Tuak is a traditional Dayak brew generally made with glutinous rice, yeast, sugar and water.  It is similar to Chinese rice wine and Japanese rice wine.  Tuak is served during the harvest festival, called Gawai Dayak by the native Dayaks in Sarawak.  It has extensive purpose during any merrymaking which includes weddings, thanksgiving dinners and parties.

Tuak is the welcoming drink for the Dayaks especially in the longhouses and villages in Sarawak.  Today, Tuak has made it's mark across the South China Sea as many Sarawakians working in the Peninsular Malaysia celebrate Gawai here.  There are very few Tuak makers in peninsular Malaysia and the good batches are usually reserved for personal collection and consumption.

Tuak is made with glutinous rice or a mixture of fragrant rice and glutinous rice or just fragrant rice.  The process of making tuak involves fermentation of the cooked rice where the starch in the rice is converted into sugar which is then fermented to produce alcohol.  For a detailed description of tuak making and the chemisty involved, please click the Brewing tab.

The fermentation process in tuak making starts with yeast which is often readily available in local markets called pasar tamu, sundry shops and most Chinese medicine shops across Sarawak.  Some elders prefer to make their own yeast using the squeezed pulp of ginger and galangal (lengkuas) and rice powder.  The squeezed pulp is  mixed with rice powder and the dough is shaped into buns to be dried out in the sun.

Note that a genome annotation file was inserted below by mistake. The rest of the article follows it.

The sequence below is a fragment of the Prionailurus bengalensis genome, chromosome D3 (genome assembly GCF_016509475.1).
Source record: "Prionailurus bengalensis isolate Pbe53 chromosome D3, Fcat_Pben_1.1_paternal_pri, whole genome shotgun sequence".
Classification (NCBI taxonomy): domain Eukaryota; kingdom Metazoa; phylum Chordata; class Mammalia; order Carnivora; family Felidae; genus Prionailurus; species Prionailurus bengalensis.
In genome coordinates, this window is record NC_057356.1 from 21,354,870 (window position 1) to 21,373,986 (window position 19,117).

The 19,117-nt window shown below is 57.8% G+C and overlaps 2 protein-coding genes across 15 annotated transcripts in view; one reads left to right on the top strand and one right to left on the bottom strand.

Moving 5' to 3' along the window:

The dried yeast, obtained commercially or made traditionally, is pounded into fine powder and added to the cooled glutinous rice.  The rice must be cooled down to room temperature to avoid killing the yeast (at high temperature).  The mixture of yeast and rice is then stored in a container which is tightly covered with a cloth to prevent insects and lizards from entering.  The container must not be airtight because carbon dioxide is continuously released as a by product during fermentation.  There are ways of having a good fermentation process such as using a stop valve and storing in glass or ceramic jars.  Some tips are covered in the Brewing tab.

Just before two weeks of initial fermentation, water and sugar may be added to the mixture, depending on how much rice flavor and alcohol level is desired in the end product.  Whether with or without sugar water, the mixture is left to continue the fermentation for at least six weeks to reach the highest alcohol level and the majority of the yeast dies off.

The process of making tuak generally takes an average of two months; the longer the better.  This gives time for the brew to clarify and take a yellowish color, something like chrysanthemum tea .  Tuak fermentation with yeast will stop as the alcohol level reaches between 16% to 20%.  This is when the yeast succumbs to alcohol poisoning and dies.  However, some yeast may endure higher alcohol levels, including traditional yeast mold.

Tuak can be stored for a very long time, some have been known to age for up to ten years, looking very much like whisky, some even taste like whisky.  Depending on the end sugar level and yeast survival, further fermentation may occur which reduces the sweetness and increases the alcohol level.

Related article: A few questions about Tuak.